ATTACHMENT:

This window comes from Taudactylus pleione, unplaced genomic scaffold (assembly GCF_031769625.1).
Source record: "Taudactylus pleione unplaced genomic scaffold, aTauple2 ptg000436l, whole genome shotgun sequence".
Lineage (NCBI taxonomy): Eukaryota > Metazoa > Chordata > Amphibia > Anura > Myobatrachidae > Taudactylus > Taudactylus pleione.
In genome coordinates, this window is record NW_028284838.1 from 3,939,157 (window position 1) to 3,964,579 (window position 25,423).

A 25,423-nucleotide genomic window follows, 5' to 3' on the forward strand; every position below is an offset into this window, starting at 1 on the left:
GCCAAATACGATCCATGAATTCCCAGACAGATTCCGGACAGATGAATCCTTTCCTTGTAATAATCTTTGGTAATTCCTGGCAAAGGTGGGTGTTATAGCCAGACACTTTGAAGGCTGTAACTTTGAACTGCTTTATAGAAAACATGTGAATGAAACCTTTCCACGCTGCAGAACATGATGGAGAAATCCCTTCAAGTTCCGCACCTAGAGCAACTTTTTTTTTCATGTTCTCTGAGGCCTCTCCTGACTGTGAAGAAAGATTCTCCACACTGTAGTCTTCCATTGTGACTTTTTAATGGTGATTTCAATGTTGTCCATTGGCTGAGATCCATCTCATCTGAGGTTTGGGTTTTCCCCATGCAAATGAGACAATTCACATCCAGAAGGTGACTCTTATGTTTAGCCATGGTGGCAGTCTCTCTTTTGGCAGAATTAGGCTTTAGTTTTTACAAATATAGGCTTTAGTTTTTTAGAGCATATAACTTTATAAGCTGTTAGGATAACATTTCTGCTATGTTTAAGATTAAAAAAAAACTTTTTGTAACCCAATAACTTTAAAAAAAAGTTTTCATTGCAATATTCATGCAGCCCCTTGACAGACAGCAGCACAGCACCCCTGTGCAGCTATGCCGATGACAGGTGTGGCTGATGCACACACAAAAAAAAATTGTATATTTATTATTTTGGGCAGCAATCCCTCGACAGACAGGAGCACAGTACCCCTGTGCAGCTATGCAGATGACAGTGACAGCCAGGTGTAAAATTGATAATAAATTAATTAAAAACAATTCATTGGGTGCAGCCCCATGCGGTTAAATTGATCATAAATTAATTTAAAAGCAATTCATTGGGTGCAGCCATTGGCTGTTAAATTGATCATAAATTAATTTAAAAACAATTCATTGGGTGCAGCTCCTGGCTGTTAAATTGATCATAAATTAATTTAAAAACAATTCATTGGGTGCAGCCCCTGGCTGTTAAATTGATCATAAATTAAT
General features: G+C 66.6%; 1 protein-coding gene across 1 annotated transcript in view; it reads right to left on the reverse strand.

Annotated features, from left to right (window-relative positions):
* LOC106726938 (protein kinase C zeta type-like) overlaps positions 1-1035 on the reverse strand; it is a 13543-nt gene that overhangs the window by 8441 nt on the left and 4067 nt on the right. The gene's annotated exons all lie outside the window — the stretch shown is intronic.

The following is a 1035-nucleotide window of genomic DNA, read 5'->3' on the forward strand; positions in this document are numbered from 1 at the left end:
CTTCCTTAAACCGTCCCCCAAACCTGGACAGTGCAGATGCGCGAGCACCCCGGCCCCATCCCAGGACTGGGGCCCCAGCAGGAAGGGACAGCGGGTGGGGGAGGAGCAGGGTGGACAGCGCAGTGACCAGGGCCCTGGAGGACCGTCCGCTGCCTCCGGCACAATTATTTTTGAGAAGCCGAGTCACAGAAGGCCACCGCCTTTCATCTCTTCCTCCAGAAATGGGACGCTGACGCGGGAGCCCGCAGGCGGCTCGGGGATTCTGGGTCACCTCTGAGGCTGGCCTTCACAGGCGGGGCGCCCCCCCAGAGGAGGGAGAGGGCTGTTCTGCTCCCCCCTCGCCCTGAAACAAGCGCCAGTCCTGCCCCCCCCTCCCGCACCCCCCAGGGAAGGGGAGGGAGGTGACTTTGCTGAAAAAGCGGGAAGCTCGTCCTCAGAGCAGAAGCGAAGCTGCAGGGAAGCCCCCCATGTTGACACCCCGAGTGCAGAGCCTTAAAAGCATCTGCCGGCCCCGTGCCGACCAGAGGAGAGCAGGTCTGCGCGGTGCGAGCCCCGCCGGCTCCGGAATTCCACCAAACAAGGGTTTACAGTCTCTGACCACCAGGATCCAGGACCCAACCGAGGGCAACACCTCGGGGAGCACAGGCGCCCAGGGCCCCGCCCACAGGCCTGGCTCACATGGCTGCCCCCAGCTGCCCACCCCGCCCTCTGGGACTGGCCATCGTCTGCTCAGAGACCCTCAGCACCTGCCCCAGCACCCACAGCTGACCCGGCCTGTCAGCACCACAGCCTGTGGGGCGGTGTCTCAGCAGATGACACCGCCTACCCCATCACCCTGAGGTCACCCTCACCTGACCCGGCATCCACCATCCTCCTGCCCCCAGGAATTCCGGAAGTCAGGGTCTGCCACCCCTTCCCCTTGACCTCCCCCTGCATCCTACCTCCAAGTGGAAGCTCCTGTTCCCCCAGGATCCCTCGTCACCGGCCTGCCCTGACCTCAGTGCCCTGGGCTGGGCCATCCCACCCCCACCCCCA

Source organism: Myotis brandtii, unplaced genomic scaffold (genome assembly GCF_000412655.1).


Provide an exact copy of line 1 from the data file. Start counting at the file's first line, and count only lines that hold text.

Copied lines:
This window comes from Taudactylus pleione, unplaced genomic scaffold (assembly GCF_031769625.1).